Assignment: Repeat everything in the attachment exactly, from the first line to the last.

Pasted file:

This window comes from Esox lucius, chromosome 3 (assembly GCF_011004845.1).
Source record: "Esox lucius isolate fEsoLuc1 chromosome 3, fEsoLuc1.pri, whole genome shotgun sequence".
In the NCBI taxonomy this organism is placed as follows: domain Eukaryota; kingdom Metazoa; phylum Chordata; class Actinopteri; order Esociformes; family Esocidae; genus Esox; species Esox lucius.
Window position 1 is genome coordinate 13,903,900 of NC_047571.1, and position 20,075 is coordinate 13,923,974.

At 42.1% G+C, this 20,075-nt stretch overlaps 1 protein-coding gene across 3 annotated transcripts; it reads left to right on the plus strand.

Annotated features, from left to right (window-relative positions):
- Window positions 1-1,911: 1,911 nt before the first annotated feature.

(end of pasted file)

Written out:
This window comes from Esox lucius, chromosome 3 (assembly GCF_011004845.1).
Source record: "Esox lucius isolate fEsoLuc1 chromosome 3, fEsoLuc1.pri, whole genome shotgun sequence".
In the NCBI taxonomy this organism is placed as follows: domain Eukaryota; kingdom Metazoa; phylum Chordata; class Actinopteri; order Esociformes; family Esocidae; genus Esox; species Esox lucius.
Window position 1 is genome coordinate 13,903,900 of NC_047571.1, and position 20,075 is coordinate 13,923,974.

At 42.1% G+C, this 20,075-nt stretch overlaps 1 protein-coding gene across 3 annotated transcripts; it reads left to right on the plus strand.

Annotated features, from left to right (window-relative positions):
- Window positions 1-1,911: 1,911 nt before the first annotated feature.